I’m driving through Wellesley last Saturday morning and I realize what my next blog post is going to be. Every Saturday and Sunday morning from January to April, there will be packs of runners crossing through Wellesley into Newton along Route 16. And every time I see these packs of runners, I cringe. They way some of these people are running looks so painful to me. And if you can get a look at the expression on their face, you know they really are hurting. And I bet a good percentage of these runners (if that’s what you want to call them) is dealing with some sort of injury: a calf strain, shin splints, plantar fasciaitis or some other -itis. And I’d also bet a good percentage of these people have no business training for the marathon, unless they are willingly committed to destroying their joints.
I’m one to talk. I’ve run three Boston marathons, so I’m putting myself in this group. But not once did I very feel good during training. My feet always ached. My back was always sore. I developed shin splints. I ran through a stress reaction in my hip. I strained my calf numerous times. And the last time I strained it was at mile 5 of last years’ marathon. Feeling I had to finish the race, I ran through the strain making it worse and worse. I limped to the finish and limped for about 4 weeks after that on a swollen and purple lower leg. All of this to run a 4 hour marathon. No prize money. Just a mylar blanket to keep me warm.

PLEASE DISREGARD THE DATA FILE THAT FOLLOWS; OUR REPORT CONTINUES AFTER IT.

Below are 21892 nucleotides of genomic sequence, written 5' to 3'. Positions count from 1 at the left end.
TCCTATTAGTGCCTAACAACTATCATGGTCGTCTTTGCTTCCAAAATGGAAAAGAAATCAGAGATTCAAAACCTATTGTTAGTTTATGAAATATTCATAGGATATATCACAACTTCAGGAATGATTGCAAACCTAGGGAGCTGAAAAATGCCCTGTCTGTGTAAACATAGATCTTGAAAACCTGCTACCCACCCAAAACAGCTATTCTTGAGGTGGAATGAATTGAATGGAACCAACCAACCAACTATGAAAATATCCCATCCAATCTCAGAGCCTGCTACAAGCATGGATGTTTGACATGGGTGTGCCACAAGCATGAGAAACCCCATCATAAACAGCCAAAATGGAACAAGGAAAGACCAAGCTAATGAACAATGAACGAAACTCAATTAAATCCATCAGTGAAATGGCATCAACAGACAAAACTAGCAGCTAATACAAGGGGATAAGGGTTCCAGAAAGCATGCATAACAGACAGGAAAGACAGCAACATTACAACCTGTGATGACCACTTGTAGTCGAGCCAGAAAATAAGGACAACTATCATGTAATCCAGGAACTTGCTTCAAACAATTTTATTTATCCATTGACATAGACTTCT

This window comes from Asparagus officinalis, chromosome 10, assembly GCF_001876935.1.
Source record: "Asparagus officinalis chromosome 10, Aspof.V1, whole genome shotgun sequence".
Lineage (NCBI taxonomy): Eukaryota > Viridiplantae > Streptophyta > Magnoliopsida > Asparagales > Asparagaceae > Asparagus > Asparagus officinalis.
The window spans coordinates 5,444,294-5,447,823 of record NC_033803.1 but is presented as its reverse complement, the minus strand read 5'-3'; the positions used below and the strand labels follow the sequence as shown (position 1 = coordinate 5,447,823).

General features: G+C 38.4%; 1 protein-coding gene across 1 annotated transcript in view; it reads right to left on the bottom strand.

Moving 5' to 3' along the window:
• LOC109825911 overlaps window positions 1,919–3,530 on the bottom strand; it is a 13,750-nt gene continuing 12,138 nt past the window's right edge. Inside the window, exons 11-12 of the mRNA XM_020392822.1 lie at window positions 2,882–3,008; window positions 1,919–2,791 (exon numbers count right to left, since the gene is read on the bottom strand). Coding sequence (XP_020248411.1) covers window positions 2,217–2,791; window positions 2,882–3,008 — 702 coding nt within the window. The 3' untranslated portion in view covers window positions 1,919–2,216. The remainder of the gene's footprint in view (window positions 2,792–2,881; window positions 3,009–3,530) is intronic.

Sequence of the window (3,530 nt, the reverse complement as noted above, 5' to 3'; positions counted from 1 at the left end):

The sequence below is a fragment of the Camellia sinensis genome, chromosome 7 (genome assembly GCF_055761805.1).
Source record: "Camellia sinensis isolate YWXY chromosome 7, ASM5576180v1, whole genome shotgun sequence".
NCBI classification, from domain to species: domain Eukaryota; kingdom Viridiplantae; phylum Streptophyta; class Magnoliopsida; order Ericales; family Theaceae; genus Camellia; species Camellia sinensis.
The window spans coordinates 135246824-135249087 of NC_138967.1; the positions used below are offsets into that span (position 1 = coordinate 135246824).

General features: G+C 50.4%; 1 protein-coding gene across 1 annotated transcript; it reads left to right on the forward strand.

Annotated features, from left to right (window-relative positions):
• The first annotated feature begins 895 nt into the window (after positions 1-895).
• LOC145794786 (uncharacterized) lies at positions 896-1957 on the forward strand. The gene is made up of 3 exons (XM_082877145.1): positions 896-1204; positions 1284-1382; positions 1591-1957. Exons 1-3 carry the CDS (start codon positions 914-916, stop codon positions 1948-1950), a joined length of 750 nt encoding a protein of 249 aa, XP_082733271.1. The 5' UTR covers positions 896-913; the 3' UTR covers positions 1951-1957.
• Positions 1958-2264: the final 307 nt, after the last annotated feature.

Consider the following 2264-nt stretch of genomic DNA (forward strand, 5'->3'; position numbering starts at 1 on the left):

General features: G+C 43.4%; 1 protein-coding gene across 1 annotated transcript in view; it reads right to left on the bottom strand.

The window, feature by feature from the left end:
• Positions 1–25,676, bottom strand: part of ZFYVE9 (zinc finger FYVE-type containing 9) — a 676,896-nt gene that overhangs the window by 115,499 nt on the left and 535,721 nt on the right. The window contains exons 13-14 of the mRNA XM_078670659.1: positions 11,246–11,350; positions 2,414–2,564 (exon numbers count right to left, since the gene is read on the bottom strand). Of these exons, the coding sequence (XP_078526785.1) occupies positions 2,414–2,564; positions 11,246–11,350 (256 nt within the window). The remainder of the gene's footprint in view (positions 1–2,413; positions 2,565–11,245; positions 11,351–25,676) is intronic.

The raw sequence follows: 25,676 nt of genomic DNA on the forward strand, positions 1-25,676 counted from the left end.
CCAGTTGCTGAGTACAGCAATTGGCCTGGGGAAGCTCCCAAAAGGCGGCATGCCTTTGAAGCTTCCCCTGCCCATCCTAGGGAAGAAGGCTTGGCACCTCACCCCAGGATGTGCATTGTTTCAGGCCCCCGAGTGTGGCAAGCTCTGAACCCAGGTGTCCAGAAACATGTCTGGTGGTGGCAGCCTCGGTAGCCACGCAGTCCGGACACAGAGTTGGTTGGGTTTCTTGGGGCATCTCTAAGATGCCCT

Needless to say, most of us are not made for this type of training. We are not made to jog. We were made to walk or to run, not jog. Jogging is just an incomplete biomechanical pattern that is repeated over and over again. It’s not good for you. But that is not going to sway any of these marathon “joggers”. They’re going to to train for that marathon no matter how bad any one tells them it is for them. So a couple words of advice for these lunatics , “Take care of yourself”. Foam roll. Stretch. Strength train. Cross train. Training for that marathon is not just about running, it’s about staying injury free.